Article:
If you have spent some time reading articles about fitness, nutrition, and dieting, you might have encountered the term “egg diet”.
Although an egg diet sounds a bit bizarre, it’s not actually limited to eating eggs only. Instead, you’re making them one of your protein sources of choice for a period of time, typically 2 weeks.
Only in the most extreme version of the diet you’d be eating eggs only (and we don’t recommend such a restrictive approach to dieting).
So, what is the egg diet exactly?
How do you do it? For how long?
Is it safe and healthy?
Is it effective?
We’ve researched the matter in detail in order to be able to give you the answer to those questions, and more in this article. Let’s dive in!
What Is The Egg Diet?
There isn’t one single egg diet, instead, there are a few different egg diets out there, which have different rules. We’ll look into each one of them.
The classic egg diet is a rather simple and straightforward 14-days diet where you prioritize eggs and a few other sources of lean protein, add a few low-carb veggies (plus, eventually, some citrus fruits), and eat three times a day without snacking between meals.
Here’s what you can have on it:
- Lean protein such as chicken breast, turkey, tuna and other lean fish
- Low-carb vegetables, such as broccoli, cauliflower, spinach, lettuce, kale, cabbage, carrots, etc.
- In some versions of the diet, some fruits are allowed in moderation, such as apples, berries or citrus fruits.
- Zero-calorie drinks only, such as water, sparkling water, unsweetened tea, black coffee. Diet soda is best avoided but you could still consume a can or two.
And that’s it. Everything else is limited. No bread, pasta, junk food, high-carb vegetables, nuts, dairy, alcohol, soda, juices, desserts, and so on.
On the egg diet, you should build your meals around a protein source – eggs or one of the other options – add vegetables as a side dish and eventually have a small serving of fruits for dessert.
Your breakfast should be an egg-based dish, while for lunch or dinner you could use another protein.
As you can see, the diet resembles a ketogenic diet somewhat, except that it’s more limited and you only do it for 2 weeks, without necessarily tracking macros.
The egg and grapefruit diet is a variation of the above diet. Again, it’s a 14-days diet based on eggs, lean protein and low-carb veggies, and you also eat half a grapefruit at each meal (other fruits aren’t allowed).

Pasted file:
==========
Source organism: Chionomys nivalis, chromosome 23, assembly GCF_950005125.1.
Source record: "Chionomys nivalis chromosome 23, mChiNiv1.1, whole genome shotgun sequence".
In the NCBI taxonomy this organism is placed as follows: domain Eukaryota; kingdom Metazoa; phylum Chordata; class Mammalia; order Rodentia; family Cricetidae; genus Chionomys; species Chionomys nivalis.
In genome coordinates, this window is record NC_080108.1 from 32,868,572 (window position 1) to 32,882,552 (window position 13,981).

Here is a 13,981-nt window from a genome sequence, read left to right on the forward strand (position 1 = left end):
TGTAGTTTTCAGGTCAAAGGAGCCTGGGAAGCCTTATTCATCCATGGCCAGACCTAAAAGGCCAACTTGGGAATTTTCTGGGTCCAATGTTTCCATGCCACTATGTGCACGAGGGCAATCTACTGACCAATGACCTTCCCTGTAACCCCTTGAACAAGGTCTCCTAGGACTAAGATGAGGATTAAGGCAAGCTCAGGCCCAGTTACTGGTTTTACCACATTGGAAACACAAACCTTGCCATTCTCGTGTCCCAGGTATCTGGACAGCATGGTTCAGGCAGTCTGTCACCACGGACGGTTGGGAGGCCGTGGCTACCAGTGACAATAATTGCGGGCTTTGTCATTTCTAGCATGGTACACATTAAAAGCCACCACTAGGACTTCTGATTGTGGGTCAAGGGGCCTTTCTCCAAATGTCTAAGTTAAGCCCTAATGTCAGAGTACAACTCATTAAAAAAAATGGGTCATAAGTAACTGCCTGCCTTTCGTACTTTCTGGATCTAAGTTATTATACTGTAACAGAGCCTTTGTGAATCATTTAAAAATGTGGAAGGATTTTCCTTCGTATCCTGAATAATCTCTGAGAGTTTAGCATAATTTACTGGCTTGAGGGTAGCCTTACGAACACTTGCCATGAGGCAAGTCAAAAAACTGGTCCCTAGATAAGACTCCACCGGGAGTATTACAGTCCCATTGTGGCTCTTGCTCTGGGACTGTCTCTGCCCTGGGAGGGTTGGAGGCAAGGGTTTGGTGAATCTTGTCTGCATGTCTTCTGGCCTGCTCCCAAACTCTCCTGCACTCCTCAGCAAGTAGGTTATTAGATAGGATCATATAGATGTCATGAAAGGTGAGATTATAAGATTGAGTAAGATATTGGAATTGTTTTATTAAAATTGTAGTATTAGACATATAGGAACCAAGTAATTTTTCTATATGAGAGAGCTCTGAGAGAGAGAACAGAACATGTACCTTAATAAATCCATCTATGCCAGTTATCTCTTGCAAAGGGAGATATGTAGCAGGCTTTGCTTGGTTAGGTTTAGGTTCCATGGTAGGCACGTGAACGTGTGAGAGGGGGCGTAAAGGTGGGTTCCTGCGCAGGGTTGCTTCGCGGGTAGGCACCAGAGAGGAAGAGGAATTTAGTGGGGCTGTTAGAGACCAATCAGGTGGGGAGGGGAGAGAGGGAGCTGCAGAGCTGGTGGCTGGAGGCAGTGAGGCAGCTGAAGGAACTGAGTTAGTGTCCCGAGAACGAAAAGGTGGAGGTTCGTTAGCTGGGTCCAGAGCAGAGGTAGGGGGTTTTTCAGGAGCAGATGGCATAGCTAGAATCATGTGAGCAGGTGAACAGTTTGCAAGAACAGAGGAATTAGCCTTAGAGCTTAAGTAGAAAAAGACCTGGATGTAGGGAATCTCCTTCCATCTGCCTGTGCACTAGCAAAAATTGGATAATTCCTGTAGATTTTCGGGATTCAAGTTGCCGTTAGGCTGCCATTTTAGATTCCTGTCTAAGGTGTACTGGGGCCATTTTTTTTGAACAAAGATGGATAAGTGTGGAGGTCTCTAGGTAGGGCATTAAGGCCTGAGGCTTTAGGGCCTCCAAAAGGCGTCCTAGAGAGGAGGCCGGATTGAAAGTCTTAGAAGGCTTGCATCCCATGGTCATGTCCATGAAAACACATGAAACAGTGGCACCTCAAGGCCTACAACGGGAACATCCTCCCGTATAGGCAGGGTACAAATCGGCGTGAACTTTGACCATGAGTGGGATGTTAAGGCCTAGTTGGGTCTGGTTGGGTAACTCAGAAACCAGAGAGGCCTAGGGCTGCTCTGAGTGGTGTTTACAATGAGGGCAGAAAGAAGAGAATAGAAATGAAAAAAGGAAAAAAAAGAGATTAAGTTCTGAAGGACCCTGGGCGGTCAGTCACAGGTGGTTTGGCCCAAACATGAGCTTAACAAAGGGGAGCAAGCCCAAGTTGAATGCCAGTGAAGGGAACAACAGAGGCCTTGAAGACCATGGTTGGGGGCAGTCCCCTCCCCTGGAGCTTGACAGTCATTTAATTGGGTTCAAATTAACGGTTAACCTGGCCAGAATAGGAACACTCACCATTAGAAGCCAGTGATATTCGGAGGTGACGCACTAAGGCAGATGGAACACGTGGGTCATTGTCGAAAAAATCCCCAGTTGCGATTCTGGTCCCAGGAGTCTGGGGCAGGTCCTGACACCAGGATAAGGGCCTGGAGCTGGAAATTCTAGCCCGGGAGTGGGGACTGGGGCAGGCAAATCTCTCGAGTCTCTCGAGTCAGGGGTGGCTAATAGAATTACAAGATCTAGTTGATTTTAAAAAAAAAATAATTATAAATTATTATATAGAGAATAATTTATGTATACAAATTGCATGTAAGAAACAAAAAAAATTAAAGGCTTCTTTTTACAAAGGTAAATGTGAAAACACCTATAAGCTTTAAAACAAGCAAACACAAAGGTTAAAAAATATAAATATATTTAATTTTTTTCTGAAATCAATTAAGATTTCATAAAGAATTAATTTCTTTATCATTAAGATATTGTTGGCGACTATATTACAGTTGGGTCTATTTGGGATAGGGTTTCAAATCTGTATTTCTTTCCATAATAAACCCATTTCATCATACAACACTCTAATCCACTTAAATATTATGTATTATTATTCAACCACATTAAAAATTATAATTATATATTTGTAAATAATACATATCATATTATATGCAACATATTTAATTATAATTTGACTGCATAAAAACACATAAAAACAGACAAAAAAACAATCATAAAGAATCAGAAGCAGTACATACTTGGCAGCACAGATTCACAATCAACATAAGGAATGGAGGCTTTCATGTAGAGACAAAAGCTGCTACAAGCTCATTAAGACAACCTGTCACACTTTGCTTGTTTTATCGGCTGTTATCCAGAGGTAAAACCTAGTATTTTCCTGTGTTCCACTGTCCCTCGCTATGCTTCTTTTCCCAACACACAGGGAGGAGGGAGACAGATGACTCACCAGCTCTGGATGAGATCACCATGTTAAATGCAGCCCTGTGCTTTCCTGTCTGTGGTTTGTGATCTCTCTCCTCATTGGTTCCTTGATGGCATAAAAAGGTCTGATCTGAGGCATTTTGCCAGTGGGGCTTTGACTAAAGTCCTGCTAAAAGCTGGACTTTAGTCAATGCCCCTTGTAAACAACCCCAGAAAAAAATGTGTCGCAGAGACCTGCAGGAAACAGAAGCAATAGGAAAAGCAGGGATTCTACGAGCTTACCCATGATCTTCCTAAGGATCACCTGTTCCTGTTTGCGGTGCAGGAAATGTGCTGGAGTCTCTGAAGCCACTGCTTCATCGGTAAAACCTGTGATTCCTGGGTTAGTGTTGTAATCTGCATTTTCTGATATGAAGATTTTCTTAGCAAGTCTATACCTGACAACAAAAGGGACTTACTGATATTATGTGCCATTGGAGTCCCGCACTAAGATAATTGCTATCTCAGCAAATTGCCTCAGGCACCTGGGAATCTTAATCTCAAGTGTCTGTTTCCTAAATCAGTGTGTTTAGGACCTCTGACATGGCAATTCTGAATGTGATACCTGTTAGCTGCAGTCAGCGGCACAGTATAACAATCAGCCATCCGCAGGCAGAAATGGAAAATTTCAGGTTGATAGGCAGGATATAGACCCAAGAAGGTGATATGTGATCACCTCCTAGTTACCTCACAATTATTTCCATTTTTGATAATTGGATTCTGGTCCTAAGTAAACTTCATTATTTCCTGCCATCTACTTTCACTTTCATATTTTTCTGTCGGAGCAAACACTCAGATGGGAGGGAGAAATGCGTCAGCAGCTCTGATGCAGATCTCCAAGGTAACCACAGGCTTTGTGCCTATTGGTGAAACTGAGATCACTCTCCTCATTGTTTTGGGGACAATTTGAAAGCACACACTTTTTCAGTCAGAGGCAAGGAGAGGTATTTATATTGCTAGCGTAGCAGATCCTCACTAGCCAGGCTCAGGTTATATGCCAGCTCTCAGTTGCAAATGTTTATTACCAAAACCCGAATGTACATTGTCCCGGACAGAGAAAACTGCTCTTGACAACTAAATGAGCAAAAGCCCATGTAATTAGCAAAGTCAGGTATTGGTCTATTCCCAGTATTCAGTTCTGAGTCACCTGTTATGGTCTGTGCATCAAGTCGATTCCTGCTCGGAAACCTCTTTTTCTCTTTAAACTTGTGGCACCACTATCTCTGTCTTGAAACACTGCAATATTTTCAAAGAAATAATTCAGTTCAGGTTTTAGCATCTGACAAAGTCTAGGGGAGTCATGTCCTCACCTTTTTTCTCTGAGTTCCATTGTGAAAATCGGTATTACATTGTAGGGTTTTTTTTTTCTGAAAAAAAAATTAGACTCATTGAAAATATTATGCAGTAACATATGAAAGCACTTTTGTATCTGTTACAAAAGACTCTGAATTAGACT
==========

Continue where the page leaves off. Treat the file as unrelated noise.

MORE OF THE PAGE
What is an Egg Fast?
In the most extreme version of the egg diet, you’d be eating nothing but hard-boiled eggs for a week or two.
Sometimes the maximum amount of eggs you can eat is capped at 6, sometimes it’s unlimited (but you’ll quickly get fed up with eggs and won’t want to eat a lot of them anyway).
Six large eggs provide you with only 468 calories, and that’s not anywhere near enough sustainable.
You’ll likely feel extremely tired and weak by the second or third day of it, and lose lots of muscle mass if you persist.
Even if you eat 15 large eggs a day, you’d still be at 1170 calories (75 g fat, 90 g protein and 9 g net carbs), which, except for people who have a smaller frame and are already quite lean, is likely to be way too low, even if the goal is weight loss.
A ketogenic egg fast is another form of an egg diet that you might see mentioned from time to time, on keto websites and forums in particular.
This isn’t really a fast since you’d be eating food throughout its whole duration, which is from 3 to 5 days.
In fact, it’s a short-term diet intervention where you eat eggs, fats and cheese.
The rules are fairly simple:
- You eat a minimum of 6 whole eggs daily
- You eat 15 g of fat with each egg you eat
- You can have up to 28 g (1 oz) of hard cheese with each egg
- You eat an egg within 30 minutes of waking up and eat every 3 to 5 hours, even when you aren’t hungry (or don’t feel like eating any more eggs..); you stop eating 3 hours before bedtime.
For such a short duration (3 to 5 days), an egg fast shouldn’t be a problem for someone who is healthy.
Nevertheless, it just seems unnecessary, and not a well-rounded approach to food and dieting overall.
An egg fast will almost likely get you in the state of ketosis, but that can be achieved simply by following keto macros.
You don’t need to do an egg fast in the beginning of a keto diet (or at any point).
The egg fast diet has no fiber, so you might experience digestive issues, and it also doesn’t provide you with enough potassium, which is essential for keto.
Is The Egg Diet Safe and Healthy?